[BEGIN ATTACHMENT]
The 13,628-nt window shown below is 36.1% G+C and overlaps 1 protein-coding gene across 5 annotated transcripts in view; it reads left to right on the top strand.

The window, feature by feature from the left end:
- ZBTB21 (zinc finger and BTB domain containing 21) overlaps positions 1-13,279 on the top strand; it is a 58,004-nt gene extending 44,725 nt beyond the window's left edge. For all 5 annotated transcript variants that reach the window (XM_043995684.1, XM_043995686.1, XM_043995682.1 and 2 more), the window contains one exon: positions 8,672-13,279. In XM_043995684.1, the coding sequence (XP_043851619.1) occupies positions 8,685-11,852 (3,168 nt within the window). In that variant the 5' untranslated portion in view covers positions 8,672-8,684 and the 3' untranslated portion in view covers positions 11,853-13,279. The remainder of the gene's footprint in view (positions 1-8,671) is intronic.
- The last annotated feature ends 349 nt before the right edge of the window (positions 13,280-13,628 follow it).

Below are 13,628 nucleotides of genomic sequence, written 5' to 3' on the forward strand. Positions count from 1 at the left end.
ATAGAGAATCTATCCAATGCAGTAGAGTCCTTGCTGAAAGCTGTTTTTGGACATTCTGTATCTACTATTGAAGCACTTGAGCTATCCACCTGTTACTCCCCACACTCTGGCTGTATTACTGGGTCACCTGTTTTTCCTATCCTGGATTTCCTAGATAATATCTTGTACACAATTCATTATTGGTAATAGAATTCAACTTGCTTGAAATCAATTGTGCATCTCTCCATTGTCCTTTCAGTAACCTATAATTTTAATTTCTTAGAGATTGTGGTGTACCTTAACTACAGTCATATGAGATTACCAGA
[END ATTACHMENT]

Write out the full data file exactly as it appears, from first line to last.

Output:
The 13,628-nt window shown below is 36.1% G+C and overlaps 1 protein-coding gene across 5 annotated transcripts in view; it reads left to right on the top strand.

The window, feature by feature from the left end:
- ZBTB21 (zinc finger and BTB domain containing 21) overlaps positions 1-13,279 on the top strand; it is a 58,004-nt gene extending 44,725 nt beyond the window's left edge. For all 5 annotated transcript variants that reach the window (XM_043995684.1, XM_043995686.1, XM_043995682.1 and 2 more), the window contains one exon: positions 8,672-13,279. In XM_043995684.1, the coding sequence (XP_043851619.1) occupies positions 8,685-11,852 (3,168 nt within the window). In that variant the 5' untranslated portion in view covers positions 8,672-8,684 and the 3' untranslated portion in view covers positions 11,853-13,279. The remainder of the gene's footprint in view (positions 1-8,671) is intronic.
- The last annotated feature ends 349 nt before the right edge of the window (positions 13,280-13,628 follow it).

Below are 13,628 nucleotides of genomic sequence, written 5' to 3' on the forward strand. Positions count from 1 at the left end.
ATAGAGAATCTATCCAATGCAGTAGAGTCCTTGCTGAAAGCTGTTTTTGGACATTCTGTATCTACTATTGAAGCACTTGAGCTATCCACCTGTTACTCCCCACACTCTGGCTGTATTACTGGGTCACCTGTTTTTCCTATCCTGGATTTCCTAGATAATATCTTGTACACAATTCATTATTGGTAATAGAATTCAACTTGCTTGAAATCAATTGTGCATCTCTCCATTGTCCTTTCAGTAACCTATAATTTTAATTTCTTAGAGATTGTGGTGTACCTTAACTACAGTCATATGAGATTACCAGA